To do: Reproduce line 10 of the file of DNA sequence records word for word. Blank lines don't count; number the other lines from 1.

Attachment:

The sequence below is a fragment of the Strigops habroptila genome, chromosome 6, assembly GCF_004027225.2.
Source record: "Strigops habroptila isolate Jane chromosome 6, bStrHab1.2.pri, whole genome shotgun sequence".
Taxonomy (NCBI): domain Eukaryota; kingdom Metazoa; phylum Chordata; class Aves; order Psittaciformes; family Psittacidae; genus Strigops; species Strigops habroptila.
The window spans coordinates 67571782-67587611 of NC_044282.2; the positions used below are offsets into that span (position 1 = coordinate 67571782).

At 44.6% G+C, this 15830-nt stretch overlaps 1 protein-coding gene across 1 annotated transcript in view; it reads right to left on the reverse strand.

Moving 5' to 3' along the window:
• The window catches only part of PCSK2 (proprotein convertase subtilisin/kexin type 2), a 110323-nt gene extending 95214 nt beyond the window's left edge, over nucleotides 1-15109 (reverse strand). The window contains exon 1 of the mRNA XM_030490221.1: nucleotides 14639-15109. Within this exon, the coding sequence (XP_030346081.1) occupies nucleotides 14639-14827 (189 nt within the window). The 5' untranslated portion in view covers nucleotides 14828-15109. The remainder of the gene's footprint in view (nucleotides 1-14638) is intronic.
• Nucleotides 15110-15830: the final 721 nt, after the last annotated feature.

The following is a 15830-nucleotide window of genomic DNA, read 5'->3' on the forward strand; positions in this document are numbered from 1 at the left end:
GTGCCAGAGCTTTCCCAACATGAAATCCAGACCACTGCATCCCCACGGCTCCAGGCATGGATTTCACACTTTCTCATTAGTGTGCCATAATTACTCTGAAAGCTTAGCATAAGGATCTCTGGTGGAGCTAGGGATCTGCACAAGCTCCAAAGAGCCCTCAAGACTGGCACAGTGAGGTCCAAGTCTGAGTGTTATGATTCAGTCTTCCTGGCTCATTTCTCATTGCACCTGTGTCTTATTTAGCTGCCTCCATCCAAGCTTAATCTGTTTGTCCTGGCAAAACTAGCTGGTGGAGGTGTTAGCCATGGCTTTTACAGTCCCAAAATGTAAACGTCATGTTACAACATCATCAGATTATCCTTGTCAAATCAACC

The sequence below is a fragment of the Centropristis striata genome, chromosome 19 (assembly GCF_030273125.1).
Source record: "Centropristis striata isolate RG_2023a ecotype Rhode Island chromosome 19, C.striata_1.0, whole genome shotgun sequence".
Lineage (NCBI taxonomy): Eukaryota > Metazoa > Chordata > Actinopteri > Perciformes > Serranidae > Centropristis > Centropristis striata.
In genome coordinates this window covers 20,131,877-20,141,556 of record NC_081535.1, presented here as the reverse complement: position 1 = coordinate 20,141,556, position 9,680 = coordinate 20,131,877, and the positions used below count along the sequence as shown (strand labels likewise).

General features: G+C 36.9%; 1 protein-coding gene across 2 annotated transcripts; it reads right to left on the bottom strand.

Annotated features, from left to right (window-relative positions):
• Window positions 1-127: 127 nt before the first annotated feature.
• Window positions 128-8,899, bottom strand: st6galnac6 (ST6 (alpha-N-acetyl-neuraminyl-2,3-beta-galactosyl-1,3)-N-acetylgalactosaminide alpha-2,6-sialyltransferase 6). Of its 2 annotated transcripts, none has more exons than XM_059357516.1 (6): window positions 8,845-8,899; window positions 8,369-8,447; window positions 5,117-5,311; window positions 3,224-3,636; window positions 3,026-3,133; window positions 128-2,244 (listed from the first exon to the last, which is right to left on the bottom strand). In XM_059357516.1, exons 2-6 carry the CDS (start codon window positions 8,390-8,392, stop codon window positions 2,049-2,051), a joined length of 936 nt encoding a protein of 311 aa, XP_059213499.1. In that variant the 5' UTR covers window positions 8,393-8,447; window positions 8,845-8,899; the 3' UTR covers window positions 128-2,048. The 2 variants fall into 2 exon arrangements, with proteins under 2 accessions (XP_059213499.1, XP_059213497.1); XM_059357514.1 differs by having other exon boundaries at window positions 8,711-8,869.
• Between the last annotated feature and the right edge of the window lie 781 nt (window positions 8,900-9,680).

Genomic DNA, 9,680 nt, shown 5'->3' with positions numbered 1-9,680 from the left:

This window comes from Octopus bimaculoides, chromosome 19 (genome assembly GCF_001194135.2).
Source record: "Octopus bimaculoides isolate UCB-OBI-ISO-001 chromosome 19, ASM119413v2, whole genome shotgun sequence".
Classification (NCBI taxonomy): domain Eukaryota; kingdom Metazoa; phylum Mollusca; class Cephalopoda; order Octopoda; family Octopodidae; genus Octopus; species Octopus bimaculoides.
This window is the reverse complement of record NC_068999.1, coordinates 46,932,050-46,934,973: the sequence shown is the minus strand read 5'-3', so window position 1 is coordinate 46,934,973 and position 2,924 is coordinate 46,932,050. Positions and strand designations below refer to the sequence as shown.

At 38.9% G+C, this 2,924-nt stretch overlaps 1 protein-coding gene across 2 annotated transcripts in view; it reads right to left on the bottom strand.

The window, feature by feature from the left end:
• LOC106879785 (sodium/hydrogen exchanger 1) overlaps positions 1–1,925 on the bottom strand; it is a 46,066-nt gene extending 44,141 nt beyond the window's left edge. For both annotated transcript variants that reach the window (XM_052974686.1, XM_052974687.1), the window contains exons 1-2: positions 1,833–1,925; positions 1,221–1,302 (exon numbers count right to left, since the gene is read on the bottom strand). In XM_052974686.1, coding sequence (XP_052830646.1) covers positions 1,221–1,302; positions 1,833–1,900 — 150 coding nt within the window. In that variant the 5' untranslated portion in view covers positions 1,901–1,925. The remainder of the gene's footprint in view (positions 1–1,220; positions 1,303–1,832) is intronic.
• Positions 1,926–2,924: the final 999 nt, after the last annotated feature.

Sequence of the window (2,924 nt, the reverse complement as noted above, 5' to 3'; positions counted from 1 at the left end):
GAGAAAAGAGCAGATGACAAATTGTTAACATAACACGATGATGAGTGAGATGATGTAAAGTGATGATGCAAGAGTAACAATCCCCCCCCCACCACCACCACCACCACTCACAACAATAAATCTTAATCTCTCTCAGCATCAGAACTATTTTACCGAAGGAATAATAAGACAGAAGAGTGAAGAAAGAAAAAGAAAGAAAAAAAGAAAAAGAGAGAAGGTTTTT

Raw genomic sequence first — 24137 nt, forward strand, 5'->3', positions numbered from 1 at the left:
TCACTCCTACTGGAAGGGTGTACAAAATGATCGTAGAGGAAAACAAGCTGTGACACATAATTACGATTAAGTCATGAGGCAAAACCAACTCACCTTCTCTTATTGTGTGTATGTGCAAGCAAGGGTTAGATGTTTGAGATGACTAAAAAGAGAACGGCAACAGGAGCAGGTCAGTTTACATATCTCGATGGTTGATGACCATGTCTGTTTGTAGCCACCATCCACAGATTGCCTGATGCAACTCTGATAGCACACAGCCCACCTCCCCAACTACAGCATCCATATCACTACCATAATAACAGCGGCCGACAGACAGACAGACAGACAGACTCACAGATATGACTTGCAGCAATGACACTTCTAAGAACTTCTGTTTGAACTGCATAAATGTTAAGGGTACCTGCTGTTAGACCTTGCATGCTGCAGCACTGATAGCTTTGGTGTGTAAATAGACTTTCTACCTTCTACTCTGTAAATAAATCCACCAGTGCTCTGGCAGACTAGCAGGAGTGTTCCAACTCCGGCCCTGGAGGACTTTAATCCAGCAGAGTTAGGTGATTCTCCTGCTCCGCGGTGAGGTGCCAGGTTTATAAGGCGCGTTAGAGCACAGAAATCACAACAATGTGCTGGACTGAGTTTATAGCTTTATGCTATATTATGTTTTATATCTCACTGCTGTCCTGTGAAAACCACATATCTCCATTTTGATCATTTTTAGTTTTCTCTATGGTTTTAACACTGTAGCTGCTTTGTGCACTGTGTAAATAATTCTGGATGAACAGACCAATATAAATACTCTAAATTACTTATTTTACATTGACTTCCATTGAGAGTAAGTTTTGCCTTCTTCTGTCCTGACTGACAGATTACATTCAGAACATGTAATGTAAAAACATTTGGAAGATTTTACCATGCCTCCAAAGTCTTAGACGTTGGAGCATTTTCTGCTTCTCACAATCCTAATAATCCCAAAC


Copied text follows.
GTGCCAGAGCTTTCCCAACATGAAATCCAGACCACTGCATCCCCACGGCTCCAGGCATGGATTTCACACTTTCTCATTAGTGTGCCATAATTACTCTGAAAGCTTAGCATAAGGATCTCTGGTGGAGCTAGGGATCTGCACAAGCTCCAAAGAGCCCTCAAGACTGGCACAGTGAGGTCCAAGTCTGAGTGTTATGATTCAGTCTTCCTGGCTCATTTCTCATTGCACCTGTGTCTTATTTAGCTGCCTCCATCCAAGCTTAATCTGTTTGTCCTGGCAAAACTAGCTGGTGGAGGTGTTAGCCATGGCTTTTACAGTCCCAAAATGTAAACGTCATGTTACAACATCATCAGATTATCCTTGTCAAATCAACC